Prof Dr M Sridhar Acharayalu, who retired as Central Information Commissioner on 20 November 2018.
RTI Act is the best enactment, but it is not giving best results in securing the access to public records. Why? The problem is that neither the Central government in respect of CIC nor the State government in respect of SICs, are filling the vacancies for the appointment of Commissioners in a timely manner, leading to stifling of the functioning of RTI Act and huge backlogs of appeals and complaints in many Commissions across the country. Ignoring or neglecting vacancies reflects disinterest of the governments in implementing the RTI of the people.
The scheme of RTI Act contained in its Sections 7 and 19 provides a time-bound legislation for effectively exercising the fundamental right to information guaranteed in Article 19 of the Constitution of India. The CIC and SICs which are the final appellate authorities under the RTI Act and are the guardians of the Act are taking many months, and in some cases even years, to decide appeals and complaints due to accumulation of pending appeals/complaints. Reason is large number of vacancies in SICs across India.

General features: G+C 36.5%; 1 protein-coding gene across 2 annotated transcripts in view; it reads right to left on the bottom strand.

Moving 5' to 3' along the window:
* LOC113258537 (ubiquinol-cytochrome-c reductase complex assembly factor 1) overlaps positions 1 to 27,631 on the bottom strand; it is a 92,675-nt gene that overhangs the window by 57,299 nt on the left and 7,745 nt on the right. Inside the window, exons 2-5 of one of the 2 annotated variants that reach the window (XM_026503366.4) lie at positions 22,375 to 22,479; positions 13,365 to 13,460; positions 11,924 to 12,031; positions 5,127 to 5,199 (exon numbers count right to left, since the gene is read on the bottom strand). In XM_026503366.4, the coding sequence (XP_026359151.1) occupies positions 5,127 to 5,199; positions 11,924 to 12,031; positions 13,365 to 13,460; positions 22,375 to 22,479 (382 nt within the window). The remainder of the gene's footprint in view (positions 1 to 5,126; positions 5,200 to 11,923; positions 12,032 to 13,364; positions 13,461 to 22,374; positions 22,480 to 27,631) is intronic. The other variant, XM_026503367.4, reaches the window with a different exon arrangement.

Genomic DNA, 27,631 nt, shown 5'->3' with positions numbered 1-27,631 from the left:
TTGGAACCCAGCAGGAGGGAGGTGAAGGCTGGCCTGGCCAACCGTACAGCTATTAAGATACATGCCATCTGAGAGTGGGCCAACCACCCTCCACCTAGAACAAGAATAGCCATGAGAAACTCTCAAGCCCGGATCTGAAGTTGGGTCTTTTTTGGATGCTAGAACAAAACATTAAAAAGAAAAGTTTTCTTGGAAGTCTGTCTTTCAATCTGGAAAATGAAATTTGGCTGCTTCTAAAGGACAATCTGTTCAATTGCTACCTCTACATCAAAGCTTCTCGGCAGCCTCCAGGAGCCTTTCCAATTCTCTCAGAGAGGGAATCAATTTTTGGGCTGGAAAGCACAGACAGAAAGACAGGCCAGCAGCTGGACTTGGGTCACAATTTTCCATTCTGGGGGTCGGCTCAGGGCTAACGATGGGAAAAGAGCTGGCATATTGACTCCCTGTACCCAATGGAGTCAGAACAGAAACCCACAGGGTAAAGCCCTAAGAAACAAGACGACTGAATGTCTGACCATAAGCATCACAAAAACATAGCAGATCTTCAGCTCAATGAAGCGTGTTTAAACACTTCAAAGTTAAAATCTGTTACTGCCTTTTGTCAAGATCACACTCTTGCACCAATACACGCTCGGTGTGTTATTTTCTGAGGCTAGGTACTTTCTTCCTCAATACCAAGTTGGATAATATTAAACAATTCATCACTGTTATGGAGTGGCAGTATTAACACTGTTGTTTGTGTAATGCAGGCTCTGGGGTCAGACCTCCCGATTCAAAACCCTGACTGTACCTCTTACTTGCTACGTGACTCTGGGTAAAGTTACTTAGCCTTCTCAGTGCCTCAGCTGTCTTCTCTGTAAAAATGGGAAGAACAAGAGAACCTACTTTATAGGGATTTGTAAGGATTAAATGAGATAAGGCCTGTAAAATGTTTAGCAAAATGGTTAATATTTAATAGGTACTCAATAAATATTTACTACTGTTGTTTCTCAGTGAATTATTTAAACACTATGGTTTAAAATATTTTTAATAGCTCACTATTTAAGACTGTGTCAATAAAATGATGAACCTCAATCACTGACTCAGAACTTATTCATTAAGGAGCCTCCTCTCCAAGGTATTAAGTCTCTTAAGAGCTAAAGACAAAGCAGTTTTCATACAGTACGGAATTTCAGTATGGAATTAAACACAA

The apex court’s order of 15th February 2019 addressed this rattling problem. This order is hoped to have an effect of mending the anti-RTI attitude of Governments to a great extent.
The SC told the Centre and states to take specific measures that will stall their strategies to dilute RTI. It also spoiled the attempts of the Centre to strike at the roots of the Information Commissions wholesale by a contemplated Bill, 2018, which could deny the access right. The apex court opined that Centre shall continue CIC with the same status of CEC as prescribed in RTI Act.
Almost all the governments, including the Centre are adopting four ‘D’s – delay, deny, dilute and damage the RTI.
— Firstly, they allow vacancies to remain until courts issue writs in PILs.
–Secondly, they appoint only loyal bureaucrats without looking into other eight fields mentioned in RTI Act.
–Thirdly, try to keep the commissioners under Damocles sword of reducing their status to make them feel as glorified clerks in the Commissions also.
–Fourthly, the government lawyers will file writ petitions against disclosure orders and penalties of CIC to stall access to information for years together.
As different Ministries knock doors of High Courts, the SICs and CIC are compelled to appoint their own government lawyers to fight Attorney General or Solicitor General or some other senior government advocates to defend the orders of the ICs, who were made respondents in thousands of writ petitions. This is an indirect pressure on ICs not to give information to the citizens.